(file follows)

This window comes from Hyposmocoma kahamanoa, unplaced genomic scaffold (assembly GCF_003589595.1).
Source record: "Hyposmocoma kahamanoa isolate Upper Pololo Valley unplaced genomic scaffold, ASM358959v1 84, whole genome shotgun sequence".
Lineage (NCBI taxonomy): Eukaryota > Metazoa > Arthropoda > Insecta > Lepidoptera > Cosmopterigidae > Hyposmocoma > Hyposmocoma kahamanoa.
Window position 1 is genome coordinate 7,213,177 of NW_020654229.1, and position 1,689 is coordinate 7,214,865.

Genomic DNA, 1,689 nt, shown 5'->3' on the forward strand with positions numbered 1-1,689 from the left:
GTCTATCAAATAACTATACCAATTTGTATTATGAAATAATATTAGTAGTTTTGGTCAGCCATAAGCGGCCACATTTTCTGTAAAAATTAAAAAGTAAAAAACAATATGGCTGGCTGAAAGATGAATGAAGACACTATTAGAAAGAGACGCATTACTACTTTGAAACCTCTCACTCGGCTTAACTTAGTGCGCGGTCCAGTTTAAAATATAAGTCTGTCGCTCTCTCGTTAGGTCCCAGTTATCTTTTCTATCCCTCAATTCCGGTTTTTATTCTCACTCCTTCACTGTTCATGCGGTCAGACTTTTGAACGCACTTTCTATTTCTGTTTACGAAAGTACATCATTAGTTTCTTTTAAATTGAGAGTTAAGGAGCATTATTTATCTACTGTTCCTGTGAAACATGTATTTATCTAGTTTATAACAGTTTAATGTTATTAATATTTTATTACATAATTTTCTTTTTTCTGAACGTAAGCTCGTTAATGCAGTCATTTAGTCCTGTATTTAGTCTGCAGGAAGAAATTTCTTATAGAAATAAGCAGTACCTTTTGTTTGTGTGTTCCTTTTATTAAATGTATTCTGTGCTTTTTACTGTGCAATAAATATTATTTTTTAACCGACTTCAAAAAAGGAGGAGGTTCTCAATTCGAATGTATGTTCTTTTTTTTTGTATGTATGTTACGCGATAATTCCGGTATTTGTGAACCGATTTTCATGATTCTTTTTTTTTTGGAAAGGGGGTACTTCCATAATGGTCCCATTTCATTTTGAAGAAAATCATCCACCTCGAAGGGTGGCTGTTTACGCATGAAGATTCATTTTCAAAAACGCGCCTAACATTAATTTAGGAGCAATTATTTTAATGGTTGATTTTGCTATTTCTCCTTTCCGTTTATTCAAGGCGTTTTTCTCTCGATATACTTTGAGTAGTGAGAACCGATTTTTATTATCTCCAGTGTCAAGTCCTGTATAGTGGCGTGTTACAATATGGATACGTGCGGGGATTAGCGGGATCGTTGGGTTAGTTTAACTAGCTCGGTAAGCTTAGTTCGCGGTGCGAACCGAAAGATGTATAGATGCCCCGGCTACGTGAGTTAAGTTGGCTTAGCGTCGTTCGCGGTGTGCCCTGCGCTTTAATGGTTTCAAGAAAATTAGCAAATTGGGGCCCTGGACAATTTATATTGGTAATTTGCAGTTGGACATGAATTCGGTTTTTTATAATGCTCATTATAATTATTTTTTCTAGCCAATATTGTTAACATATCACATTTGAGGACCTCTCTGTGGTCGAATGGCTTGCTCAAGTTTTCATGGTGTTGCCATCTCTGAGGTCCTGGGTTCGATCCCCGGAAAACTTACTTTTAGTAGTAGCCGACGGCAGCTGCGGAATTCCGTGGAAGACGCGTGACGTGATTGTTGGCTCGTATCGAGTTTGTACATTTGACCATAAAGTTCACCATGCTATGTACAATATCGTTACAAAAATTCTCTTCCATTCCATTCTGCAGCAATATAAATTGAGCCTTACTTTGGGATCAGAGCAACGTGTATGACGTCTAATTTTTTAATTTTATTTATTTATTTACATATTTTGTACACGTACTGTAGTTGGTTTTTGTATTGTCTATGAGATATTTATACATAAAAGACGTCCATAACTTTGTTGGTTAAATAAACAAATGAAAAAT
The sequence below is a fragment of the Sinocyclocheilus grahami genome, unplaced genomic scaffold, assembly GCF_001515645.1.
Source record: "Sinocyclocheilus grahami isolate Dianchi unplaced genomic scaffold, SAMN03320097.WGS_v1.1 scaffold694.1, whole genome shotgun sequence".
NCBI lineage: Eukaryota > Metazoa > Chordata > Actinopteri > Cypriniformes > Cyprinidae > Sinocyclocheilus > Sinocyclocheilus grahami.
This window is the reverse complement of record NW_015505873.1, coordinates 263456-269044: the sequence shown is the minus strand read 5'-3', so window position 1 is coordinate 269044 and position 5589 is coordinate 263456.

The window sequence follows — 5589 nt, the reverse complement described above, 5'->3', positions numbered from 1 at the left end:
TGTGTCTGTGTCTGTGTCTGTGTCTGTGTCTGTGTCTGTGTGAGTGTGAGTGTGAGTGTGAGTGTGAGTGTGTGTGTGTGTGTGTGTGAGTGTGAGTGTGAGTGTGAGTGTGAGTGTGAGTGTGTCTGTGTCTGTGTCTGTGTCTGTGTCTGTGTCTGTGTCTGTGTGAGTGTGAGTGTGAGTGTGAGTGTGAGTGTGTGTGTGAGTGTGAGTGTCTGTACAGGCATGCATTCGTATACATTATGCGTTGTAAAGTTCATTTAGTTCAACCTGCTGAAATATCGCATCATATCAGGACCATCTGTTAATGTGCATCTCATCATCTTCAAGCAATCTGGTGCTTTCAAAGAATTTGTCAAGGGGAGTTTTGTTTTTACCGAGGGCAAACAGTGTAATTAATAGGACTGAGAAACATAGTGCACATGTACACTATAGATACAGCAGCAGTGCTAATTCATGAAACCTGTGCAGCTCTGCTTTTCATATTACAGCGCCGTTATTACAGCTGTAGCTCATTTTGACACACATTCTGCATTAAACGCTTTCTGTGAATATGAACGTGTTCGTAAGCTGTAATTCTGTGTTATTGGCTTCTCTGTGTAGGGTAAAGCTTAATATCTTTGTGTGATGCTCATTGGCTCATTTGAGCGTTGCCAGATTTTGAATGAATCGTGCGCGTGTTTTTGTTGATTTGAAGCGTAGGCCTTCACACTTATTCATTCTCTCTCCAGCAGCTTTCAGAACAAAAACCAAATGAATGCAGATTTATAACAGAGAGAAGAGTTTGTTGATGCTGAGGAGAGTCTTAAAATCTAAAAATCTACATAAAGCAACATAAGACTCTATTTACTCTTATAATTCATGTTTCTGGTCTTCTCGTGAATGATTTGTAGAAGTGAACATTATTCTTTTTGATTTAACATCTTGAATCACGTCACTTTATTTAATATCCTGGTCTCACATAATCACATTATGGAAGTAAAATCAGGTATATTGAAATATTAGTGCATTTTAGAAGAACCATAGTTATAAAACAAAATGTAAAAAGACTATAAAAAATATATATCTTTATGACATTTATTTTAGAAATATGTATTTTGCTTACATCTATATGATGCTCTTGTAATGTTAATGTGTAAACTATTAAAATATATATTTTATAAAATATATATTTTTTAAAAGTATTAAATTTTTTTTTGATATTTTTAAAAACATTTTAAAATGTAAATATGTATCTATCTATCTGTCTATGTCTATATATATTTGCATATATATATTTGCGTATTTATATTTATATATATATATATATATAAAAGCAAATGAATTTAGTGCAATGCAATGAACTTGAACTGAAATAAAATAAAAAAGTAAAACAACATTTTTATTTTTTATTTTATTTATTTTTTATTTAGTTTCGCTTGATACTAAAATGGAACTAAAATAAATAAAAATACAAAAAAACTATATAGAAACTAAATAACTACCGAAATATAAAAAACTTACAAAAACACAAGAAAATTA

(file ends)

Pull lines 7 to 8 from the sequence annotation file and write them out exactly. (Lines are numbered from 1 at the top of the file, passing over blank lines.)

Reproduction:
The sequence below is a fragment of the Sinocyclocheilus grahami genome, unplaced genomic scaffold, assembly GCF_001515645.1.
Source record: "Sinocyclocheilus grahami isolate Dianchi unplaced genomic scaffold, SAMN03320097.WGS_v1.1 scaffold694.1, whole genome shotgun sequence".